If this is too much all at once, then take this practice; be humble, be kind, keep an open mind, ask questions, accept instruction, and take everything to God in prayer. Do these things and wisdom will come in time (Proverbs 19:20).

May you grow wise in the Spirit and in peace.

15 January 2021

What We Can Learn From Ezra

The book of Ezra is mostly a dry read. It is largely a book of receipts which prove that the reestablishment of the nation of Israel after the Babylonian captivity was done in accordance with both the Law of Moses and with the express permission of the king of Persia who had granted the Israelites their freedom and ordered their former captors to pay for the rebuilding of the Temple in Jerusalem. This is because Ezra, who does not even show up in the book until chapter seven, is a well-respected teacher of the Law of Moses (7:1-7).

The book of Ezra takes place during the time of the prophets Haggai and Zechariah (7:21, 5:1). However, Ezra is not a prophet, he is a priest and teacher of the Law. Ezra arrives in Jerusalem 36 years after the city and the Temple had already been rebuilt (7:7). The Temple had been rededicated to God and offerings had been made on behalf of all the people and even for the Persian kings Cyrus, Darius, and Artaxerxes (6:16-18).

Ezra is given authority to rule Israel by King Artaxerxes of Persia (7:25). He is to oversee that the governor of Trans-Euphrates (Between Babylon and Egypt) gives generously to the Temple so that God's wrath may not befall the king of Persia (7:21-24). Ezra is also to appoint judges in Trans-Euphrates to administer the Law of Moses as well as the law of the king of Persia (7:25-26).

When Ezra returns to Jerusalem with the treasures that were stolen by Babylon from the Temple, he "is ashamed" to ask the king for soldiers to protect him and his family on their journey because he assured the king that God would protect them. After this statement he and his family fast and pray to find the courage of their convictions and only do so because God answered their prayer (8:21-23).

When he arrives, after the celebration of his return, the leaders of the people of Israel come to him with a problem. During the captivity, and although the book does not specify this, likely to the day of Ezra's return, the people of Israel, and even the very leaders bringing this to Ezra's attention, had married foreigners and had children with them. They call this an act of unfaithfulness to God (9:1-2).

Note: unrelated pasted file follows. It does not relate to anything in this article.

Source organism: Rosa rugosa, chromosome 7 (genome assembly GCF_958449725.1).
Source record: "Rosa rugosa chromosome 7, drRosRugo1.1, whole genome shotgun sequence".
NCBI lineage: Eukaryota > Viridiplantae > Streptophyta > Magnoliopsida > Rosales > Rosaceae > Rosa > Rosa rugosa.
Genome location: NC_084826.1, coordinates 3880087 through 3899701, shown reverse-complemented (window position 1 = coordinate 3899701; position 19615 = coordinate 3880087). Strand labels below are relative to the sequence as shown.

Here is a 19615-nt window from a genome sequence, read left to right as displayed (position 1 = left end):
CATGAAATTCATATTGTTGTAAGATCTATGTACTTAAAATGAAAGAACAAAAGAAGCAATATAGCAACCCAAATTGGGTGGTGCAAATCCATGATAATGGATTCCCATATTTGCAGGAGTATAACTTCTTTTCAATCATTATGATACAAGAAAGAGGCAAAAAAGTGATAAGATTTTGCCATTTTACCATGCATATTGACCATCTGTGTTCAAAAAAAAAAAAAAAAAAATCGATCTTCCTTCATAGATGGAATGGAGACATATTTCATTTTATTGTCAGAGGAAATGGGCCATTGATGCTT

Ezra is appalled and tears his clothes and the hair from his head; he sits and sulks until the evening sacrifice is ready (9:3-4). At the time of the sacrifice he begins to pray and he prays so loudly that a crowd gathers around him and weep with him (9:5-10:1). One of the men gathered cried out in response to Ezra's prayer, "We have sinned against our God, and have married foreign women. ... Now therefore let us make a covenant with our God to put away all these wives and children, according to the counsel of my lord [Ezra], and of those who tremble at the commandment of our God. Let it be done according to the Law. Rise up; for the matter belongs to you, and we are with you. Be courageous, and do it (10:2-4)."

So that is what they do, and that is where the book ends. Ezra gives every man in Israel a choice, they can stay in Israel and send their wives and children back to Babylon, or they can go with them. The people of Israel had lived in captivity for 50 years and it had been at least 36 years since their return when Ezra made this decree. In all that time, no one had objected to the people of Israel marrying foreigners. They had returned to the Promised Land, and for 36 years there had been no objection.

There had been no objection because what they had done was not sinful. God had decreed that the people of Israel were to take the Promised Land from the people of Canaan, not because God hated Canaanites, but because of their wickedness and idolatry. He forbade the people of Israel from marrying foreigners who practiced idolatry, but not from marrying all foreigners. In fact, God commanded them to offer hospitality to foreigners and welcome them in Israel. That is the message of the entire book of Ruth.